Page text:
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ARTIST ‘bags’ beehive bunker

The Quikrete Companies found an unexpected place in New Museum of Contemporary Art’s presentation of “Chris Burden: Extreme Measures,” the renown artist’s first New York survey and his first major U.S. exhibition in more than 25 years. The exhibition, which is on view until mid-January, presents a selection of Burden’s work across various medium, including Beehive Bunker and A Tale of Two Cities featuring Quikrete products.


Beehive Bunker (2006) is a low-cost defensive structure to be occupied by one to three persons. This monumental dwelling reconfigures more than 300 bags of Quikrete Concrete Mix and more than 300 of Quikrete Fast-Setting Concrete Mix in a stacked pattern to create an imposing environment that treats the landscape of the city as a place of constant threat to the individual body. The bags of concrete were watered in the gallery, so it hardened during the installation process.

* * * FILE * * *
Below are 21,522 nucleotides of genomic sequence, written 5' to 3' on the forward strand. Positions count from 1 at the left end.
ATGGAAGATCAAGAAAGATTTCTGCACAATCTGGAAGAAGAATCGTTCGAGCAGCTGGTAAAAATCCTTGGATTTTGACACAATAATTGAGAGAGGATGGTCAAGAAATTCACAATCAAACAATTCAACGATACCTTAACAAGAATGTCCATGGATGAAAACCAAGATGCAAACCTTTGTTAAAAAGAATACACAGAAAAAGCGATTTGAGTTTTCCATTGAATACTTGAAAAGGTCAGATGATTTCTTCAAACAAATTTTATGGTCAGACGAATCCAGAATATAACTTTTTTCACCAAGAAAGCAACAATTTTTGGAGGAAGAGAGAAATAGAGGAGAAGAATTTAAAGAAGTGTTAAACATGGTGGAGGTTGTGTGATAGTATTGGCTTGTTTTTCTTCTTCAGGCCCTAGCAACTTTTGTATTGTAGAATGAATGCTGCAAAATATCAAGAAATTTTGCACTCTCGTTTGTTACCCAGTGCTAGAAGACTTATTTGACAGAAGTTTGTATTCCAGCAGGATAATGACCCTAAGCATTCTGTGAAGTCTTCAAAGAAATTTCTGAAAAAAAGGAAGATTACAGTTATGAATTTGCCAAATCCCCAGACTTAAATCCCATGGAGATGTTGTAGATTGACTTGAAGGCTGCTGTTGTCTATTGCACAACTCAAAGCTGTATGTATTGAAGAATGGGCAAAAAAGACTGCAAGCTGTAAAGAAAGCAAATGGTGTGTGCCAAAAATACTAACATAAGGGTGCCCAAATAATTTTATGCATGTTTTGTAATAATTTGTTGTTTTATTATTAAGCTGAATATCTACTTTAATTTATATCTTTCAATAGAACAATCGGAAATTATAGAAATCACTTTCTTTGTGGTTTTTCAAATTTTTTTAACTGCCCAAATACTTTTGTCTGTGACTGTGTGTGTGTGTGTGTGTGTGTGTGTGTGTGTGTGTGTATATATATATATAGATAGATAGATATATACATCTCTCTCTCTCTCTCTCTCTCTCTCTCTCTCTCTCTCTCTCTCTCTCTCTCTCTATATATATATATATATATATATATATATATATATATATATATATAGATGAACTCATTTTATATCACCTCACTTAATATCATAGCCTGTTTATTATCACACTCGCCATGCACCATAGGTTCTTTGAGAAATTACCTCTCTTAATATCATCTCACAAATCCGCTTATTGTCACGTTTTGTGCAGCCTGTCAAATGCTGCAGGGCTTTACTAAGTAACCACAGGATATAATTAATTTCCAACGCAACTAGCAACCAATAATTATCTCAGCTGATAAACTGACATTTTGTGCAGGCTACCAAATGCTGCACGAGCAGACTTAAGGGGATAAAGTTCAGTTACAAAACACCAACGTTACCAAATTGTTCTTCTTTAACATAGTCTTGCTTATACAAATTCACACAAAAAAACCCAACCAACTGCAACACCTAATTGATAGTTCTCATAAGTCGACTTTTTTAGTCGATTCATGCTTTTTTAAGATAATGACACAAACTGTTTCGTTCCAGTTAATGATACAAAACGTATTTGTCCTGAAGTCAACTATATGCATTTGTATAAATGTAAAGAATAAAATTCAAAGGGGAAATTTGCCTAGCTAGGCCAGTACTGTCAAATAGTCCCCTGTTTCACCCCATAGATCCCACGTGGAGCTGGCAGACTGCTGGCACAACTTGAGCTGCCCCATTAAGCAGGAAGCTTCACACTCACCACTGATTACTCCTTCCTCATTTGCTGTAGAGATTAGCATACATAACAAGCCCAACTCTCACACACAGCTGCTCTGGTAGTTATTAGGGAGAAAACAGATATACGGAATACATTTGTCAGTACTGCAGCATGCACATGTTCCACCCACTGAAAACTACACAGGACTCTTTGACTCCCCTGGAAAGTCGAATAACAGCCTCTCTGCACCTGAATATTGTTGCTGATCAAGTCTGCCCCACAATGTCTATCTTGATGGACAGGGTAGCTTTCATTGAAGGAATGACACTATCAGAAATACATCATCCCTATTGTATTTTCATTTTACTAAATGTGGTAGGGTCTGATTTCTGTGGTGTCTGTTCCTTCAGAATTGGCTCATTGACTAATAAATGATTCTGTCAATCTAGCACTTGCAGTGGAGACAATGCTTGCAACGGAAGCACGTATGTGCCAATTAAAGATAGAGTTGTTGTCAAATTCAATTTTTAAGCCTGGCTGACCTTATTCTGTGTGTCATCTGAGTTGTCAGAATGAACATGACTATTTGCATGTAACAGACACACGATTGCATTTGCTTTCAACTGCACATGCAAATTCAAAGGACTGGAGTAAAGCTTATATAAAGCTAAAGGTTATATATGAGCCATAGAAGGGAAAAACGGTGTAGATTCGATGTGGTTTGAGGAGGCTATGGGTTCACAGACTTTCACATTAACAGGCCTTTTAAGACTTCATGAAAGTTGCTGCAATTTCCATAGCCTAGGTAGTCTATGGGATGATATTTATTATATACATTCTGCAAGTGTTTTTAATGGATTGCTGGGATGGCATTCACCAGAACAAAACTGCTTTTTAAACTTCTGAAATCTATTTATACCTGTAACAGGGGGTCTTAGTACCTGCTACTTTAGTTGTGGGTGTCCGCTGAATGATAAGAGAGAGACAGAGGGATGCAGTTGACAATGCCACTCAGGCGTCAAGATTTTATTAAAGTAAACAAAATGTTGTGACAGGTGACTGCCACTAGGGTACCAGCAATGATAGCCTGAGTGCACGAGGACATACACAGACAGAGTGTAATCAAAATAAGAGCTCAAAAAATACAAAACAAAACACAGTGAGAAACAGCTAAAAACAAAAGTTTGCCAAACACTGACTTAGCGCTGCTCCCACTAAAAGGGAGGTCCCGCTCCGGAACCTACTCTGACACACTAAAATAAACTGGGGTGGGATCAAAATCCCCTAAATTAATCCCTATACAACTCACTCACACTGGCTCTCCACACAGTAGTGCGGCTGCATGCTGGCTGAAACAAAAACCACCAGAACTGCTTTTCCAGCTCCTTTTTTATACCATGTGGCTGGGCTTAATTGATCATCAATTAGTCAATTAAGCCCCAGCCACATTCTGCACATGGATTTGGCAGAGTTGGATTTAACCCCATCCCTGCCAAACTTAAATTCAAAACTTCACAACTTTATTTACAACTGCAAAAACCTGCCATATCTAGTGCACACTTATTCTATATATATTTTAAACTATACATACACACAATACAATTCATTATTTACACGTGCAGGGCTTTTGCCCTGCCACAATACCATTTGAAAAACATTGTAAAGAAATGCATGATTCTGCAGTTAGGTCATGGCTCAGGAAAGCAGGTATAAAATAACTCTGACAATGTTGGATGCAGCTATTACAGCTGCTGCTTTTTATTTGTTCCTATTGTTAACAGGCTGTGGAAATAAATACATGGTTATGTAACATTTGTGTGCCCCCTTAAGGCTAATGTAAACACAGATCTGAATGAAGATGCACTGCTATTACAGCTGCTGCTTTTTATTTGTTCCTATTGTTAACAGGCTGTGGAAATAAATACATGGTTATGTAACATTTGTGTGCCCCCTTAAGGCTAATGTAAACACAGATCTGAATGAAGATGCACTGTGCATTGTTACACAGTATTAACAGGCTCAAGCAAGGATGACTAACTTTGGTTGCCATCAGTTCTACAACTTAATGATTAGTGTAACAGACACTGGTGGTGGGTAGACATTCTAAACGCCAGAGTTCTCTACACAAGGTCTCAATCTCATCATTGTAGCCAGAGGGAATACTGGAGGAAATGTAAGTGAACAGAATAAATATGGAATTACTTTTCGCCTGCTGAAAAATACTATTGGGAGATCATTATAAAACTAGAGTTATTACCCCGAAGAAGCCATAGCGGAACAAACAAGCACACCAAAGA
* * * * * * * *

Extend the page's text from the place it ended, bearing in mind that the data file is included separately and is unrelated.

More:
War toys model a hypothetical conflict between two warring city-states in A Tale of Two Cities (1981). Covering about 1,000 square feet, the installation required 1,040 bags of Quikrete All-Purpose Sand, the attendant bed harboring approximately 5,000 toys, plants and boulders. The installation amplifies the mock staging of violence typical of male childhood play in order to make contemporary warfare.

Over the past four decades, Burden has created a unique and powerful body of work that has redefined the way both performance and sculpture is understood. The exhibition at the New Museum features a selection of Burden’s work focused on marvels of engineering, such as buildings, vehicles, war machines and bridges, consistently engaging with the representation of masculinity and the destructive potential latent in engineering pursuits.